For all the strings on Mat McNerney’s bow, the overriding constant is darkness. That’s a given when it comes to his involvement in the black metal bands Dødheimsgard and Code, but as a frontman of Grave Pleasures, a band with a much clearer focus on pop-leaning melody, the gothic streak is certainly prominent and has become one of their defining features. There’s definitely room for manoeuverability within his musical canon, even within the vast sonic disparity, and Hexvessel only seems to be ripping the range open once again to widen it by an even greater degree. Of course, this isn’t new for McNerney – the band released their debut in 2011 – but given his profile now that’s arguably at its highest, his forays into sylvan, mystical folk have taken on new life with a wider potential audience than ever before.
That’s no guarantee that it’ll connect though, and while that can be said for pretty much any of the material from an artist as versatile as McNerney is, All Tree slots into a particularly narrow niche that can be rather difficult to get onboard with. Sure, the almost medieval atmosphere and thematic focus on heady spirituality doesn’t deviate too much from the regular territory of folk-metal, but there’s at least a core of greater strength or sinister intent there, no matter how marginal; with Hexvessel, the whole thing comes across as a personal creative vehicle for McNerney and no one else, embracing sounds that he finds appreciation in even if no one else will. And that’s definitely admirable, especially in a creative endeavour as wide-reaching and populist-by-design as music can be, but it’s difficult to see how or where All Tree connects in its meandering, hazy soundscapes, and that’s disappointing.
It’s not as if there’s nothing here though, with McNerney having the richness and personality in his vocals to weave these sorts of deliberately esoteric and mystical tales, and on their own, there’s the sort of strident, timeless imagery in a track like Changeling that feels derivative on an old fable or traditional ballad in a really strong way. If this album has anything going for it, it’s well-written enough produce some powerful moments in isolation, even if Hexvessel can struggle to build on them or really do anything useful with them beyond leaving them to linger. And that’s definitely a problem, especially when All Tree never really varies in pace or approach, and the greatest hope it has Of creating a lasting impact is layering and production that exemplifies the image of foggy, mysterious forests that’s clearly the main aim. That’s never really all that compelling though, and by the time a decent chunk of the songs on here proceed to pair traditional folk acoustics with the psychedelic cushions of weeping strings, touches of flute and floating backing vocals, it runs its course without much trouble. At least the slide guitar on Birthmark seems to develop some character of its own, but in truth, so much of it completely bleeds into itself that it’s difficult to recall much of anything. It’s ultimately well-made for what it is, but what it is also doesn’t produce much of reason to go deeper or take more of a cursory listen at most.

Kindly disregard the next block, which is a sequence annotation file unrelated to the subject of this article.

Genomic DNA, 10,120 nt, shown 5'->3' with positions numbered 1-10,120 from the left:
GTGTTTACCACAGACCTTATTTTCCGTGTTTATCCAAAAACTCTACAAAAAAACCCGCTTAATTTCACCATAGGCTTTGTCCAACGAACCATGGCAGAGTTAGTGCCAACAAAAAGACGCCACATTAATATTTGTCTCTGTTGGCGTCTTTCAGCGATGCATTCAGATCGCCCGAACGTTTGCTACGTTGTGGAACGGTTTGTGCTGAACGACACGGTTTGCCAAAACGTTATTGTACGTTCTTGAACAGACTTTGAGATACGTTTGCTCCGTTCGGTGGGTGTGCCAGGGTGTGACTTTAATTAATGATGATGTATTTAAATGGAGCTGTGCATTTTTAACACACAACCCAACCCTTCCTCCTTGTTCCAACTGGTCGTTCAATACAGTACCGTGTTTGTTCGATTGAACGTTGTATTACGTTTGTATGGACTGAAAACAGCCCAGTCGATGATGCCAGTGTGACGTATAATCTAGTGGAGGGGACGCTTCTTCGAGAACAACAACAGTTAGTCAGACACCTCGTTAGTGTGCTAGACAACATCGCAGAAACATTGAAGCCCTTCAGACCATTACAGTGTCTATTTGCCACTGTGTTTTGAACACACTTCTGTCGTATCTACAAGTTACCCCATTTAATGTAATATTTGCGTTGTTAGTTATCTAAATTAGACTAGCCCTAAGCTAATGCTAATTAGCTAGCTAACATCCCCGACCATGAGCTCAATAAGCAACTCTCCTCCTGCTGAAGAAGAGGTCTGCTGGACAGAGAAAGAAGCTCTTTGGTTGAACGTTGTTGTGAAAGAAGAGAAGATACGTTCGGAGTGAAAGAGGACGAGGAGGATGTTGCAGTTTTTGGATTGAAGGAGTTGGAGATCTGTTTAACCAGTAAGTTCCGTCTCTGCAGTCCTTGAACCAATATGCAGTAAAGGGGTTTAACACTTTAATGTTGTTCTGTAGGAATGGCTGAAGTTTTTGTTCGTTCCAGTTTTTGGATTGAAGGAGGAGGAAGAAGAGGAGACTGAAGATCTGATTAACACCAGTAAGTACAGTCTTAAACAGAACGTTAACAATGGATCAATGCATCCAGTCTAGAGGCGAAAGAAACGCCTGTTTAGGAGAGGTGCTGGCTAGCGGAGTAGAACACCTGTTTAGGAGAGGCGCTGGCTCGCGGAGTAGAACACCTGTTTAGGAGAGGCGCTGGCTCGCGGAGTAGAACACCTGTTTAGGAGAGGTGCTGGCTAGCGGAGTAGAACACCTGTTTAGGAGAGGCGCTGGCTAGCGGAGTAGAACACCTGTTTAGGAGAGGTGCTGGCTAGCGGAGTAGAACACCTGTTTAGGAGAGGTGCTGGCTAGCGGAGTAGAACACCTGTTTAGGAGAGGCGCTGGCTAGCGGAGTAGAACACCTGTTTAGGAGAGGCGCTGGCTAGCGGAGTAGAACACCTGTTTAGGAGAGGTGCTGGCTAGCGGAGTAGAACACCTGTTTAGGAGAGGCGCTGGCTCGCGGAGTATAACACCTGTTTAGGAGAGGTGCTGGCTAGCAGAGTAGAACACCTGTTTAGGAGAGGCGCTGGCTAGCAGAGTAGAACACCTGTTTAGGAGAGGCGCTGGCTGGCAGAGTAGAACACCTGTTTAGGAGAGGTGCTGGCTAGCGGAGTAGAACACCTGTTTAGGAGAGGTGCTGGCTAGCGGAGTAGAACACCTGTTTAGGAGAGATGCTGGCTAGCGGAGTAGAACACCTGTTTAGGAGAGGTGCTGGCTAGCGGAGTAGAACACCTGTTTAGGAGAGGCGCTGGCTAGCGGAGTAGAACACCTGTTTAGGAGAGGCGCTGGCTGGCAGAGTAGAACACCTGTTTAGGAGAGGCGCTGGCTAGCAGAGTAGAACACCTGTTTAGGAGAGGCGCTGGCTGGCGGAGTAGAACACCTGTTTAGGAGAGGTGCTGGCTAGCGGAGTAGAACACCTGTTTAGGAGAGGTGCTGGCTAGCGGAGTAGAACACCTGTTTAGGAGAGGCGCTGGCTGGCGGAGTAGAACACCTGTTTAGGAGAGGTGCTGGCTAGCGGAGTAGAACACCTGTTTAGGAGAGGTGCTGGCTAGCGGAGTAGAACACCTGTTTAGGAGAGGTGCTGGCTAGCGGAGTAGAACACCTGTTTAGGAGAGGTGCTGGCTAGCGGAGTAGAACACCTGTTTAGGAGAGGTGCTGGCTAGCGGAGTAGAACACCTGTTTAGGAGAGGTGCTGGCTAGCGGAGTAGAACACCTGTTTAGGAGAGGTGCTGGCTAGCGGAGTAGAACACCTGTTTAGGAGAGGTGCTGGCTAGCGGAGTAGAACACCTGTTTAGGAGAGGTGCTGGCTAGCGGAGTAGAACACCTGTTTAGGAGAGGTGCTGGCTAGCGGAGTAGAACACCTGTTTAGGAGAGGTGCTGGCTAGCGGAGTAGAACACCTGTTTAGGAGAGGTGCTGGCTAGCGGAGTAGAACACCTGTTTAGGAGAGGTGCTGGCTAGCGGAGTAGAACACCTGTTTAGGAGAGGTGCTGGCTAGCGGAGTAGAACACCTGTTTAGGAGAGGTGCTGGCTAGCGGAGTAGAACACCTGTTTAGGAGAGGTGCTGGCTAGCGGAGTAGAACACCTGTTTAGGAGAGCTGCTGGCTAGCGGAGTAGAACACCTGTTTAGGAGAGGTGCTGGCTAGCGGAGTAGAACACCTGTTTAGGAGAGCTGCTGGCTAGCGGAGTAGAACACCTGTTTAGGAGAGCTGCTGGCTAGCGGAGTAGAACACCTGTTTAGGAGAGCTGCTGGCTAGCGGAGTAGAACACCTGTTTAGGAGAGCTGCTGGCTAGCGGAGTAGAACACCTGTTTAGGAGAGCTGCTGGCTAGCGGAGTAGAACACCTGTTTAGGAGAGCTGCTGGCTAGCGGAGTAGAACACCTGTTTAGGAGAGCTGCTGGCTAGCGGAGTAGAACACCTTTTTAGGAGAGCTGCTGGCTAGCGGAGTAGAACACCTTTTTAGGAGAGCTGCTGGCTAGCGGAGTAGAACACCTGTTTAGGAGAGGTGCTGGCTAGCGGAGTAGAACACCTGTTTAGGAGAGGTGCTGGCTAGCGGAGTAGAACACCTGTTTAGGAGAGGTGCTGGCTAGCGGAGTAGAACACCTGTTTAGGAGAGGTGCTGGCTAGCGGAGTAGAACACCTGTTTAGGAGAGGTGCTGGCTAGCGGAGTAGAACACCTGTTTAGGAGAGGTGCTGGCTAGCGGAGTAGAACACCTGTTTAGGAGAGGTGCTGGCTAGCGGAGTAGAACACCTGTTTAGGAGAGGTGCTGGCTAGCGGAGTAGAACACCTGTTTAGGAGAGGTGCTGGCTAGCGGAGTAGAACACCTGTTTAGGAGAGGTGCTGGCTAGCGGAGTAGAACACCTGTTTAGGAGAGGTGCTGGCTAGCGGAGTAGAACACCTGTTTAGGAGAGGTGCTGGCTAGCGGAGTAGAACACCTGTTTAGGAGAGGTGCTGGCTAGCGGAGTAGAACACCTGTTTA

It leaves All Tree as an album that’s sufficient at creating the air and atmosphere that McNerney is clearly fixated on for it, but beyond that, it can feel rather hollow with few substantial attempts made to do much with it that’ll last. And perhaps that can be something of a given – on concept alone, it lives and dies on some very cut-and-dry notions of what it wants to be – but even interesting writing and a decent sonic pallet can’t immediately synthesise something good. There needs to be something deeper to have that lasting effect, and this time around at least, Hexvessel seem to be missing that.
For fans of: Ulver, Sólstafir, A Forest Of Stars
Words by Luke Nuttall
‘All Tree’ by Hexvessel is released on 15th February on Secret Trees.